Liddell in shock GM resignation; replaced by another Kiwi
ABOVE: Mr Liddell with Sir Don McKinnon during a recent Auckland visit.
Chris Liddell - arguably New Zealand's highest profile businesman - has resigned as General Motors CFO, just four months after leading a triumphant IPO. He joined GM in January last year.
Mr Liddell (52) - a former NZRU director and frequent vistor to NZ - moved to GM from Microsoft, where he was also chief financial officer, and highly regarded for his efforts to trim costs and boost the company's cash position during the global financial crisis.
The move is a surprise.
Although short, Mr Liddell's stint at GM was studded with highlights. The expatriate presided over GM's successful post-bankruptcy IPO, and the associated retirement of $US11 billion in debt. The company also reported its first full-year profit since 2004.
The New York Times reported this morning that Mr Liddell had been widely expected to be among the top candidates when the chief executive role next came up for grabs.
But in a conference call to media, Mr Liddell gave no explanation for his departure, beyond saying that he had achieved what he wanted to in the role.
He said his resignation was not a result of being passed over ahead of Christmas when the board choose Daniel Akerson as new GM's new CEO.
Nor was it a sign that there was financial turbulance ahead, he said. GM investors were not so sure, and the company's shares (NYSE: GM) were down 2.76% in late trading.
Another Kiwi replaces him
As fate would have it, Mr Liddell's replacement, Dan Ammann (38), is another Kiwi.
Mr Ammann (right) currently heads the GM Treasurer´s Office, based in New York.
Before joining GM, Mr Ammann was managing director and head of Industrial Investment Banking for Morgan Stanley. He also spent five years at Credit Suisse in New York and his native New Zealand, where he gained a first class honours degree in Economics and Finance from the University of Waikato.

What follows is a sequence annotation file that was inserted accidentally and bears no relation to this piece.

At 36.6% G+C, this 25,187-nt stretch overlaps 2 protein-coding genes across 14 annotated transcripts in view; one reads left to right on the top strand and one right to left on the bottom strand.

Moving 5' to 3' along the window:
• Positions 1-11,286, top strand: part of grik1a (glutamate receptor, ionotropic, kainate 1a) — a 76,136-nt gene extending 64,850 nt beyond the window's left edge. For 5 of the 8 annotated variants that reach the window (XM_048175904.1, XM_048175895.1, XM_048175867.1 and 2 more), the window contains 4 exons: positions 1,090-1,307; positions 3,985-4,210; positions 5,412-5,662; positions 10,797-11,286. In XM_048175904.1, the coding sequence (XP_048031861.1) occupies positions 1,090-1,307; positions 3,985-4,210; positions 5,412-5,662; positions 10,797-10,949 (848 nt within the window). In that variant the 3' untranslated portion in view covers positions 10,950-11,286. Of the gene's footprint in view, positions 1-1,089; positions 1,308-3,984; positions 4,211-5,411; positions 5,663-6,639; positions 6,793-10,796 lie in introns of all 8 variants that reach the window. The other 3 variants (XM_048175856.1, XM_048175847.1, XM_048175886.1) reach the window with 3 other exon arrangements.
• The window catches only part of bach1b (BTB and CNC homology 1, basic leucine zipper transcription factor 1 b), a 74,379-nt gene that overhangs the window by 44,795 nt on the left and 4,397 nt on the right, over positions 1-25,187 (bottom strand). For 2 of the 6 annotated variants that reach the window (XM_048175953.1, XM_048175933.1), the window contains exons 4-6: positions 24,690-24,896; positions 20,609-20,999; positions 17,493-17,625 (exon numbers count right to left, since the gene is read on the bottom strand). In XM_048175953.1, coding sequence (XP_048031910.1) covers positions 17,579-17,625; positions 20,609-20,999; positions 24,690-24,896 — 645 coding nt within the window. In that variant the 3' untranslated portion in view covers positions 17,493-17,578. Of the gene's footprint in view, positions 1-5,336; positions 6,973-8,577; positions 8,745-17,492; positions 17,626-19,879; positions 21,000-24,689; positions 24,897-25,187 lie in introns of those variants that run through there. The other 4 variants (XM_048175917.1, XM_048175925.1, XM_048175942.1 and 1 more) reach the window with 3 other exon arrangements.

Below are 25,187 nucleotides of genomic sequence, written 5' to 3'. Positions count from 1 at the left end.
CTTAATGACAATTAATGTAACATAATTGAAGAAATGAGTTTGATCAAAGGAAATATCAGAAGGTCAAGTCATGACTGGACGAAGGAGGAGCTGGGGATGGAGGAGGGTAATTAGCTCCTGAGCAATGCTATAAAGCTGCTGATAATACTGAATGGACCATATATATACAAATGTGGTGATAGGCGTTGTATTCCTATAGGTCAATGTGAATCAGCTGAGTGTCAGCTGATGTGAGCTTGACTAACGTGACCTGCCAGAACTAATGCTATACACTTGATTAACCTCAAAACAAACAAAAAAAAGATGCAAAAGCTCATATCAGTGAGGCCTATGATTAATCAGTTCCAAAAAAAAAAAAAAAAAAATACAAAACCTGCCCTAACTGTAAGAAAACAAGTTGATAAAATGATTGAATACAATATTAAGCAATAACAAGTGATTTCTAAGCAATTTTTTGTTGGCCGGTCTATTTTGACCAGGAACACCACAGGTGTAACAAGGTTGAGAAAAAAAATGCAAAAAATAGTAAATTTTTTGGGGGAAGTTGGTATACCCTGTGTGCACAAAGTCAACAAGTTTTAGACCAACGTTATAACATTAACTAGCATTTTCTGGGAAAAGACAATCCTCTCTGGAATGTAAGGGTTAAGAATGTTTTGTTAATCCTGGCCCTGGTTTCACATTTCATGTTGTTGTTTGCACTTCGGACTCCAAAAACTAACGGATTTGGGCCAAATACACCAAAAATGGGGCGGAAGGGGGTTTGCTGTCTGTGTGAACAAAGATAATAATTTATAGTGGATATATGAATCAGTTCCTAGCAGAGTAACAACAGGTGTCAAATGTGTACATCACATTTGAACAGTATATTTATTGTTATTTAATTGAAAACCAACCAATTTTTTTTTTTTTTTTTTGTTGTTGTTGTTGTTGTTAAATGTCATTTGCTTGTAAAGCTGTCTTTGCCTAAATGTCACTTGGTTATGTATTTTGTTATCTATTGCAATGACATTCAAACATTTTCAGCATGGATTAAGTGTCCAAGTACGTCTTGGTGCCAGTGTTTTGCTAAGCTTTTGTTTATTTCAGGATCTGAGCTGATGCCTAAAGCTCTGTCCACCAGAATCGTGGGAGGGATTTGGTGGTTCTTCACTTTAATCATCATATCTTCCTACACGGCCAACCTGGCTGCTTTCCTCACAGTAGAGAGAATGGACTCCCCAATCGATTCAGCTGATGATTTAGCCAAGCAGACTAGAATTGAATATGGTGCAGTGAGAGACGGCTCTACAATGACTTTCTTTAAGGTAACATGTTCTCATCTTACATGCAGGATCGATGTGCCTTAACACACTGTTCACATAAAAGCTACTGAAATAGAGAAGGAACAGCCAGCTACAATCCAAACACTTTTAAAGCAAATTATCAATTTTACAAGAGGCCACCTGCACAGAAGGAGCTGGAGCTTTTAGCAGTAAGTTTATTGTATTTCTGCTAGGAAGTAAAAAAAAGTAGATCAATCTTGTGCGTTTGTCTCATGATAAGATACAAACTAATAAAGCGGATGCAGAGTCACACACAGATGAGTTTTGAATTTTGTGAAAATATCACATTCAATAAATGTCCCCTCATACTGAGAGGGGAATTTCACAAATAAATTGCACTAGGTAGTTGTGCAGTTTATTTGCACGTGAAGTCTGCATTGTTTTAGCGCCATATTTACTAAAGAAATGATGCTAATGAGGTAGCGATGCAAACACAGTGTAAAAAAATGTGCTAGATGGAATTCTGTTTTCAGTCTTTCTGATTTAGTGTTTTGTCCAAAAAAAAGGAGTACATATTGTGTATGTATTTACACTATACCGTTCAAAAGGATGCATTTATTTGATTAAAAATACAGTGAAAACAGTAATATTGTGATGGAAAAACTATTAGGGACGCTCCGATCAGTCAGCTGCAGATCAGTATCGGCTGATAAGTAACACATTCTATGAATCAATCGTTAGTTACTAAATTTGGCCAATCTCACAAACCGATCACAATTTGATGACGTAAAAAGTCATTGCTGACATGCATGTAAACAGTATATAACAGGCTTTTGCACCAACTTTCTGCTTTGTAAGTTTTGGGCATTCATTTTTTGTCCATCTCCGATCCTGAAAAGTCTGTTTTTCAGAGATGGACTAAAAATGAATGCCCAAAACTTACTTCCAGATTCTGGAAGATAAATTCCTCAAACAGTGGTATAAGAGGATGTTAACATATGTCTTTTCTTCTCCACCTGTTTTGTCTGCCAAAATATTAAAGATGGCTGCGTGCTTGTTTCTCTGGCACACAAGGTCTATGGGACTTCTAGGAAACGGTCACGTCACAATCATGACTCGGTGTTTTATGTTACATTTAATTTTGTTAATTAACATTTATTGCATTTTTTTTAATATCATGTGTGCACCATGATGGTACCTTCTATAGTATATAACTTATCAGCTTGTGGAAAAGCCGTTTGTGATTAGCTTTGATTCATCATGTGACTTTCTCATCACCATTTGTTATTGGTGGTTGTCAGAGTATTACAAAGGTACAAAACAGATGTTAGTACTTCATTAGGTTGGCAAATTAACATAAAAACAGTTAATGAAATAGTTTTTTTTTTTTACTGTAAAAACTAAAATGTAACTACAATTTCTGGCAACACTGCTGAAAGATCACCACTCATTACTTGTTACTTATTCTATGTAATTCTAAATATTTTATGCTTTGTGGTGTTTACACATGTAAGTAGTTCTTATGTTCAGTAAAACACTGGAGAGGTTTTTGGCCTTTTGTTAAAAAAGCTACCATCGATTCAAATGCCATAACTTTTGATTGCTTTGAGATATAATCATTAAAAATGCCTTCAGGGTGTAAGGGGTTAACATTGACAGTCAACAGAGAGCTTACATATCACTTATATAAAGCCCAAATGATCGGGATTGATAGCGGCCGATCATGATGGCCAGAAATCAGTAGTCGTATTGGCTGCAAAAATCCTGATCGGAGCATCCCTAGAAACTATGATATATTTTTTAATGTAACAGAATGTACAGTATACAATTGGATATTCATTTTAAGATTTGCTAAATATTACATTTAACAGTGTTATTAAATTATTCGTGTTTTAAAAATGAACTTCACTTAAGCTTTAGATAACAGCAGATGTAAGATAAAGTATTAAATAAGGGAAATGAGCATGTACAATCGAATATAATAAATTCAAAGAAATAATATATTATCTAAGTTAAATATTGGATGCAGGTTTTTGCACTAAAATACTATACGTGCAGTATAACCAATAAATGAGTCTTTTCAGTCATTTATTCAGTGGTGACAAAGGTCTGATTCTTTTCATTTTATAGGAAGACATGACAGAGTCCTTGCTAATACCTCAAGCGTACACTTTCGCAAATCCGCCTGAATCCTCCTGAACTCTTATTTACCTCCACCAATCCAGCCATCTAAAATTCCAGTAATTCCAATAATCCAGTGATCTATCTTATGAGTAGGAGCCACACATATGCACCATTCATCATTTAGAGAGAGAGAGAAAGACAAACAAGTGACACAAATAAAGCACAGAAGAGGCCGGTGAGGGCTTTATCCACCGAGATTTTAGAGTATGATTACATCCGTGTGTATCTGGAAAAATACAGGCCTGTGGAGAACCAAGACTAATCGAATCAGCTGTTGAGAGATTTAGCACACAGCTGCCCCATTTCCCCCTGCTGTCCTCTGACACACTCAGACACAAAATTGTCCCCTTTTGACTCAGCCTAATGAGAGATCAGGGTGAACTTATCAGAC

The Kiwi-replacing-Kiwi promotion seems no accident. Mr Liddell hired Mr Ammann to NZ First Capital in the 1990s, and has been his mentor ever since.
Mr Liddell told the conference call audience that he had “a couple of ideas I’ve been working on” but no specific plans of what he will do next.
But one element is certain.
“I don’t want to be a chief financial officer again,” Mr Liddell said. “I’ve been chief financial officer now of a few public companies, and I really feel like I’ve achieved all I could achieve in the role.”
Read: I want to be a chief executive.
The question now: of which company? (NBR readers - see below - were quick to take a guess at Fonterra. But the Kiwi A-leaguer may also find he has the pick of US blue chips).
One factor - Mr Liddell separated from his wife during his time at GM. NBR understands his new partner is keen on him spending more time in New Zealand.
Our corporate culture could be another attraction.
According to a Reuters report, the one-time Carter Holt-Harvey boss was never comfortable at GM, running the unsourced comment that "the native of New Zealand was an odd fit at a company that is still deeply American at the top, and he sometimes appeared cold to people who worked with him."